Throughout history, humans developed interesting ways of securing things that they require. Ancient civilisations practiced trading and bartering as a means of acquiring goods, until this very unreliable method was replaced with the introduction of money – a distinguishable object that carries a fixed value. Early civilisations minted coins of gold, silver, copper and other precious metals, until the Chinese invented paper banknotes in the 11th century. Despite the fact that this era has moved to the utilisation of electronic money, tangible currency is still indispensable to many industries – including that kiosk where you buy your kebab/cheesy fries from at four in the morning!
Banknotes currently come in two main formats: paper or polymer (plastic for the non-technically bothered ). Paper banknotes are the most widely distributed when one considers their use in American, European, British and Chinese currencies. These notes are generally made from cotton fibres readily mixed with textile fibres, giving the money a more durable feel than regular paper. However, this material gives banknotes a relatively short lifetime, with a €5 notes lasting anything between one or two years, and £5 notes lasting for around a year. When one considers that there are 15 billion notes in circulation, such rapid deterioration appears to be quite environmentally unsustainable.
If you think about it, 15 billion euro notes have an area equivalent to 158.63 km2 (the area of Liechtenstein) – which is phased out and replaced every two years.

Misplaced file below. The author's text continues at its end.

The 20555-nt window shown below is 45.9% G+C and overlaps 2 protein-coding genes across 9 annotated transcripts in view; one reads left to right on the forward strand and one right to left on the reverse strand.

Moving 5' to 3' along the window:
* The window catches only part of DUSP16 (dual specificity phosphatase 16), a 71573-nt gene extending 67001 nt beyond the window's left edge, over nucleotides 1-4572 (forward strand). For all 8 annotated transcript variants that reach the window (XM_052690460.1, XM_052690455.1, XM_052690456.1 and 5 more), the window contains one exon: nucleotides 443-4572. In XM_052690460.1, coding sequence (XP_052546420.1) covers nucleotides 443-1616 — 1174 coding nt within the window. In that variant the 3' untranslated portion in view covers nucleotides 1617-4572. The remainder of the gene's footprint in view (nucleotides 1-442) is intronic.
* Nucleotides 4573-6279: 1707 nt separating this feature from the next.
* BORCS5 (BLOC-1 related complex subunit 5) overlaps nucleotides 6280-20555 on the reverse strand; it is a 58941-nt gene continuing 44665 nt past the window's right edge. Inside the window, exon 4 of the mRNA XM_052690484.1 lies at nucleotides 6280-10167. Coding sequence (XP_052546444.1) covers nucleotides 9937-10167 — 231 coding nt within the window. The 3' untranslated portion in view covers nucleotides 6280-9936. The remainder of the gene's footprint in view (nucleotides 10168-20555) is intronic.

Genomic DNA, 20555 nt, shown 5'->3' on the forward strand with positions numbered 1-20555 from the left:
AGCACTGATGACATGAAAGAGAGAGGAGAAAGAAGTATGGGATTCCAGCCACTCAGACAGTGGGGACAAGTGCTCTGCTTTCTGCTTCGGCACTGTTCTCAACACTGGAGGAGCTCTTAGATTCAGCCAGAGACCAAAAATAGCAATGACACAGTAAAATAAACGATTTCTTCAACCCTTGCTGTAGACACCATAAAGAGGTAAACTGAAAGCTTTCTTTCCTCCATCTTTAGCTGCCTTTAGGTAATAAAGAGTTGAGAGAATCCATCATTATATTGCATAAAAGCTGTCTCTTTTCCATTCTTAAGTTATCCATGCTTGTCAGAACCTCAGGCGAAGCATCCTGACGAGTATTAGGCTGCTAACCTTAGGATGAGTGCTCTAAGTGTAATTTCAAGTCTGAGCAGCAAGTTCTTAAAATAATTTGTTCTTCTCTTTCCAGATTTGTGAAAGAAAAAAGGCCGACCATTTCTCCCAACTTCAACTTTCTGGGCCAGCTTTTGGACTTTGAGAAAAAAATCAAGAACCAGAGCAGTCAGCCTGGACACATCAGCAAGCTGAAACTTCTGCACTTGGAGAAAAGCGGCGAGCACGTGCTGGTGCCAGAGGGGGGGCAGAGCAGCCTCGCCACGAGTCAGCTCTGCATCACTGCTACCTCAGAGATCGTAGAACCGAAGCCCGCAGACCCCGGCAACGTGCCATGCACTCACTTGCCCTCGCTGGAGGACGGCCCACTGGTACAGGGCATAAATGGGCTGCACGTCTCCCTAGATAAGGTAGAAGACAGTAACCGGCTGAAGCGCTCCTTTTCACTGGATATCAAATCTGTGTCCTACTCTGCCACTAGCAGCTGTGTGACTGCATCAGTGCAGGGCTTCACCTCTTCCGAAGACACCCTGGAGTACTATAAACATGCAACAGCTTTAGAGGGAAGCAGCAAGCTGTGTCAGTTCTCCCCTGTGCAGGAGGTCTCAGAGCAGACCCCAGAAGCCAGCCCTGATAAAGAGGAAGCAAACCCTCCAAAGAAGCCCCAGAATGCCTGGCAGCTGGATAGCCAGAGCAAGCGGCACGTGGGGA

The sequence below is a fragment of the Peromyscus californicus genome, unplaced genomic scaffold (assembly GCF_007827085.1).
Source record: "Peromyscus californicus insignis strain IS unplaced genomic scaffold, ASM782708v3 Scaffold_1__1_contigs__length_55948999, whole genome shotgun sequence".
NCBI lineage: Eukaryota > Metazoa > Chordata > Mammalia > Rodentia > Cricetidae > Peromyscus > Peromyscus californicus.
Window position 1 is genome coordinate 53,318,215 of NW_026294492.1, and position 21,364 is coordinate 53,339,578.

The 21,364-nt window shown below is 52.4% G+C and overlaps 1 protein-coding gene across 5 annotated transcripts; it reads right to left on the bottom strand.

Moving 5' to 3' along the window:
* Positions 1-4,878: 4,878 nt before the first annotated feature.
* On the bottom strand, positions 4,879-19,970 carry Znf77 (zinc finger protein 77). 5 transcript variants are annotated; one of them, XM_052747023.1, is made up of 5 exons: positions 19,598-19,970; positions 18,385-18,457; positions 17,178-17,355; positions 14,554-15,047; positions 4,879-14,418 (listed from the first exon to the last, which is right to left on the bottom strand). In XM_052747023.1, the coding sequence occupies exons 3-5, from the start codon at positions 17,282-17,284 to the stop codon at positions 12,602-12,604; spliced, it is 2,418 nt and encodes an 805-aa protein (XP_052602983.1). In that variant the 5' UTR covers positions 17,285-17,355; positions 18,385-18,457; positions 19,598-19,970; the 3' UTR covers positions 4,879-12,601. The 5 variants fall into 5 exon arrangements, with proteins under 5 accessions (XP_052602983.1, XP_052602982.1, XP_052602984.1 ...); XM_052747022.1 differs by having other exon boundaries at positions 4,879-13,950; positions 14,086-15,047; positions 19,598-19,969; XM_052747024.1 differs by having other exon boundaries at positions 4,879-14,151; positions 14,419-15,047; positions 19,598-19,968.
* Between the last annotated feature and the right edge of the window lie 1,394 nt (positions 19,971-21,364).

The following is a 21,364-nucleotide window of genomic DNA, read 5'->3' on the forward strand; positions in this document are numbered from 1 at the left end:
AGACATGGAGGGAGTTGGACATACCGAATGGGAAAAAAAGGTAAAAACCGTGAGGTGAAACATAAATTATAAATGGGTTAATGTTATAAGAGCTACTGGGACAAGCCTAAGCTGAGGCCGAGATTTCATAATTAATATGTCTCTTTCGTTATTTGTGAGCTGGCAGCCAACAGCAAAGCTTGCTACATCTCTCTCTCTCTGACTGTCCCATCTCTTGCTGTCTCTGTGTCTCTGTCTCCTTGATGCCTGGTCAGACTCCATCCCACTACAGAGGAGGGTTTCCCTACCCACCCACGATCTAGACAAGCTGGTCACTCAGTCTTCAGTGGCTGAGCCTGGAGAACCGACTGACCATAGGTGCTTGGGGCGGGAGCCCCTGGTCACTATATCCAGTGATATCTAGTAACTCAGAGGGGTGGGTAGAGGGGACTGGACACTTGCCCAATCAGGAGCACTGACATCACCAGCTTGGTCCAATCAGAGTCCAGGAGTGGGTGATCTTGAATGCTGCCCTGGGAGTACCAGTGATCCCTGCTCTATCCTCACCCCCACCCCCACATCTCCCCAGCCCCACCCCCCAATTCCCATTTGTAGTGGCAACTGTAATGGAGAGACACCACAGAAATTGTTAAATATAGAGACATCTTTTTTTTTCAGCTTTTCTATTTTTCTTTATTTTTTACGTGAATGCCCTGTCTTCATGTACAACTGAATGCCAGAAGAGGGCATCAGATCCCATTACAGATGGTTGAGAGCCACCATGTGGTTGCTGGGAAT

Contrary to popular belief, banknotes are not burnt in some remote incinerator – what do you think would happen if your were to burn so many papers covered in ink? Old and unsuitable banknotes are generally shredded and end up as part of industrial compost. As such, paper money provides a double environmental problem – they are unsustainable due to the amounts and volume of material required to produce them, and they are environmentally hazardous to dispose of.
The good news is that many governments are now considering to change to polymer notes which are already being used by many nations including Canada, Australia, most South American countries and some of the Asian countries. First pioneered by Australia in 1988, they are currently used in 23 countries, but only six nations have converted to using them in all denominations.
Polymer banknotes have many advantages that outstrip the use of paper money. Firstly, they are more durable and last almost triple the time than paper money does. Secondly, they are much harder to counterfeit. saving many governments a lot of resources. Thirdly they are better for use – you do not need to worry about dropping liquids on them, getting stuck in the rain (as generally happens in London), or forgetting them in your trousers while they’re in the washer (as generally happens to me).
Lastly, they are a much more sustainable material as propylene is highly recyclable – as such, old banknotes would simply become other plastic items and not end up in landfills.
The good news is that the Bank of England is ready to start printing polymer notes by 2016. Lets hope that the EU, China and the US follow this example!
N.B Coins, like any other metal object, are generally scrapped and melted for use in other industries!